Sleep Apnea and Cardiovascular Disease
Obstructive sleep apnea, also known as OSA, is a sleeping disorder characterized by breathing pauses while sleeping. The particular type of sleep apnea is caused by soft issue in the airways relaxing and obstructing breathing. For instance, a person with sleep apnea will have pauses in their breathing where it appears their body is trying to breathe, but does not. Eventually the body will take a breath and there may be a sigh or slight gasp for air, since the body has missed a breath or two. The sleeper is usually unaware that this is happening, unless someone has observed their troubled breathing during sleep and has alerted them to the issue. Symptoms can include snoring, a lack of snoring if one is usually a snorer, and sleepiness during the day.
For reasons unknown, sleep apnea has been found to increase the chances of congestive heart failure, stroke, and cardiovascular disease. Recently researchers have set out to determine what cause those with sleep apnea to be at a higher risk for these serious conditions.
A new study suggests that it may be their diet. The study assessed 320 people with OSA and found that they had a diet higher in saturated fat and cholesterol than those without sleep apnea, and even higher than those with a mild form of the condition. Those with OSA ate an average of 88 milligrams of cholesterol and 9 grams of fat more than the other two groups. They also exercised less.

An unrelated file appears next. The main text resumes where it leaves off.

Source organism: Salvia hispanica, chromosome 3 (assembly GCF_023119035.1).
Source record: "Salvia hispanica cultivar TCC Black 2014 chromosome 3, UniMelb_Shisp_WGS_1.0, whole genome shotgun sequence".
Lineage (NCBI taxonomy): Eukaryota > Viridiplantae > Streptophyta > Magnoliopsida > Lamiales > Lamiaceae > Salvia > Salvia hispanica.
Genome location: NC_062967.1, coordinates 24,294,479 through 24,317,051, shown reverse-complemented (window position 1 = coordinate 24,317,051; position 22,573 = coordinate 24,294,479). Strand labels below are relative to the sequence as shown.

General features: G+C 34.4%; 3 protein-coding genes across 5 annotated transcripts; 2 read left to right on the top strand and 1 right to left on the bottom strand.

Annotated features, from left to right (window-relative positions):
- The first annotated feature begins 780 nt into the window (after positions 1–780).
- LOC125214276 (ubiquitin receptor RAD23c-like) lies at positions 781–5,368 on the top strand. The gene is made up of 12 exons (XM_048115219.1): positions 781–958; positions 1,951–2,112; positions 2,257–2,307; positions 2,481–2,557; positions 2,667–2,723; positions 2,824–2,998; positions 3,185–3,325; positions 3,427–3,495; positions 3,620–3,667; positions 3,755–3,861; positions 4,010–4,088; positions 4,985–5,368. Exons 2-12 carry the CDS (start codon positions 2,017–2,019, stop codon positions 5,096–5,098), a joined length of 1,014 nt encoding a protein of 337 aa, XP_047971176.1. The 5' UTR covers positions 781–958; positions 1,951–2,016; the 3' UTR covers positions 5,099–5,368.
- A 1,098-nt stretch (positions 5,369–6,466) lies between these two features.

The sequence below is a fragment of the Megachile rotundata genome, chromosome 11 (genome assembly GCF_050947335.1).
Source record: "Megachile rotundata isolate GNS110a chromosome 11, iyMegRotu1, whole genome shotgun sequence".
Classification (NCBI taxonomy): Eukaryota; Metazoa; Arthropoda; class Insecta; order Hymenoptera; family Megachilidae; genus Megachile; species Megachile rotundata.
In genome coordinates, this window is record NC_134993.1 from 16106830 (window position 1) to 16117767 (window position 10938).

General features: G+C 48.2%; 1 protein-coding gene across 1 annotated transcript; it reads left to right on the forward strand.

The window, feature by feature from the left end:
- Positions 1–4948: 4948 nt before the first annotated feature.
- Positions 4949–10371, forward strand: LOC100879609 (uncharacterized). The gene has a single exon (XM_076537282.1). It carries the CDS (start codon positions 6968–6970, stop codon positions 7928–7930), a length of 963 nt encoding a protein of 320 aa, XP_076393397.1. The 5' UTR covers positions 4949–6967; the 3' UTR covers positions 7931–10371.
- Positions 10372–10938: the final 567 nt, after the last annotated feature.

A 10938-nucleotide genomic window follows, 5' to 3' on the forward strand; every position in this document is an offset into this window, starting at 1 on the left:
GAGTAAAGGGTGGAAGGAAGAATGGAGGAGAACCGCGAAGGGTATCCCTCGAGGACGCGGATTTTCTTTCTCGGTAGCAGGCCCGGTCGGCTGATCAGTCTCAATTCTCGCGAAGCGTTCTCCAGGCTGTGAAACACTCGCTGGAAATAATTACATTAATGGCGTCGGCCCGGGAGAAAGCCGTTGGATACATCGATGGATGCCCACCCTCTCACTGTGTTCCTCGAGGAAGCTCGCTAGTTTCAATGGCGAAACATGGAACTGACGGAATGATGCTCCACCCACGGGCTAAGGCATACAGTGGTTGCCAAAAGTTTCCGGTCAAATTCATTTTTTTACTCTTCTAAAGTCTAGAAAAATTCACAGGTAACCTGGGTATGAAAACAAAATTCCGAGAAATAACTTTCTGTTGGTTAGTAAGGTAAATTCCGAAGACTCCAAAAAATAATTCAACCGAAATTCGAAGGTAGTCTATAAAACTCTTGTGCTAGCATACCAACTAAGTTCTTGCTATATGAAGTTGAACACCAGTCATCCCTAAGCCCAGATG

Researchers are still unsure of this relationship and wonder if the poor diet causes the increased risk, or whether sleep apnea causes a poor diet. There have been studies in the past that found obesity raises the risk of sleep apnea, and still other studies that show that sleep deprivation can toy with hormones that control appetite. Others think that the lack of oxygen may raise blood pressure (high blood pressure is without a doubt a silent killer), which can have an effect on cardiovascular health.
The relationship between obesity, sleep apnea, cardiovascular health and heart disease is there, but the cause is still uncertain.
The study was published in the Journal of Clinical Sleep Medicine.
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